Over half the housing is rented from the council. In some pockets, lone-parent households make up four out of five of households. Early school-leaving, while not as chronic as in the past, is still a massive problem. The net result is, it struggles to avoid being ignored by the political class.

The drugs trade is a reality here and has been for well over three decades. Is it worse than the heroin scourge in the 1980s? It’s hard to tell. The nature has changed. “Polydrug use is the norm,” says Gary Broderick, director of Saol, which works with women recovering from addiction. “There is lots of weed, heroin is still there. There is cocaine, crack cocaine, massive table use.”

While Saol’s budget has been slashed, five times as many women apply for courses as did in 2002.

Drug debt

Sadie Grace

Grace and her group advise people who have been intimidated by drug dealers.

She has said very young boys, as young as 12 or 13, have been getting into debt over “weed”. She says families with drug debts live with fear and that has increased in recent months because of the escalating feud in the area.

Local Social Democrats councillor and activist Gary Gannon has noticed a big increase in prescription drug selling in the last few years. “You see blister packs of benzodiazepine and antidepressants being sold blatantly,” he says.

Mel Mac Giobúin manages the North Inner City Drugs Task Force, one of the bodies which emerged after Veronica Guerin was murdered. He refers to another dimension that adds a layer of criminality. The area is a hub (because of its location near a port and “tradition”) for national distribution by international criminals. The current feud is an outworking of that, he says.


Vinnie Butler

He says the area still has big pockets of poverty but has a lot going for it now, including the ever increasing role of sport as a force for the good.

“The vast majority of people are law abiding and want the best for their kids. However, the influx of drugs has changed everything. When you get an area which is deprived, nobody else cares too much about it when it is contained. It is somebody else’s problem.”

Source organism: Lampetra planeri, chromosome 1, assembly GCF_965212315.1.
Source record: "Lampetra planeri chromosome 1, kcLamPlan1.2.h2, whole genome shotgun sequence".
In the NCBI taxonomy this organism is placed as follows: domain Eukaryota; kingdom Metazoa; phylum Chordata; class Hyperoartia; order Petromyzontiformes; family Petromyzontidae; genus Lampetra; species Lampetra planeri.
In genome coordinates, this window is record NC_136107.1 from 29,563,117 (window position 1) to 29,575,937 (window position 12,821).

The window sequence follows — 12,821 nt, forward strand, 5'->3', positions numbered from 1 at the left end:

Many groups and agencies were established after Guerin was killed in 1996. It was the first time that the State looked beyond being “tough on crime” to being “tough on the causes of crime”.

It started well, says Mac Giobúin, but somewhere along the line the organisations no longer had the ear of influence. After 2008, the budgets were slashed for all organisations, leading to some programmes being abandoned.

“Successive governments never really sought to eradicate the drugs problem,” says Gannon.

“At best, they were merely containing it . . . giving the illusion of action for appearances sake. Government reactions have only been reactive and have been short-term. It’s mainly been about putting gardaí on the streets

“When somebody gets shot, the ERU [Emergency Response Unit] is sent in and and we get bombastic statements from ministers. It is PR politics and does not address the issues.

“They have not sat down with local principals and primary school teachers and health professionals. The question they need to ask is, how do you get people out of poverty? That’s what you need to tackle.”



Mac Giobúin was asked last year by then minister of state for drugs Aodhán Ó Ríordáin to identify one priority above all else, “What I said to him then was it’s about having safer places for our children to play.”

It was a simple statement with a complex reality. To build a safe playground, free from vandals, junkies or pushers, requires a step-change in tackling poverty, unemployed, drug use, as well as issues surrounding health and housing.

Gannon argues strongly there is a disconnect between Government policy and what’s happening on the ground, that national politicians don’t appreciate, or are ignoring, the realities.

“If a policing response is the only response to the current crisis, we will be back next year, and the year after, and the year after,” he has said.

“There were 679 drug-related deaths in 2013 and 88 of those were heroin overdoses. That is an epidemic. We would be bringing in emergency responses if that happened anywhere else.’

Broderick has very strong views on a crisis that he believes has gone beyond policing: “It’s time that we as a country said, the north inner city needs help. They are our brothers and sisters living there. They are not this alien group over there.

“People don’t choose to become addicts and grow up without hope. As a nation it’s really time we thought of it in that longer-term vision, rather than the short-term ‘let’s get guards on the street’.

“We need the Garda to be well-resourced. Guards have been nothing but supportive.

“But we can’t draw a full stop there. This does not happen just because two gangs are at each other’s throats. We need more complex, intelligent, creative and brave leadership. We need to see more from the politicians.”

You choose what you want to see.

It is doubtful we will see much more.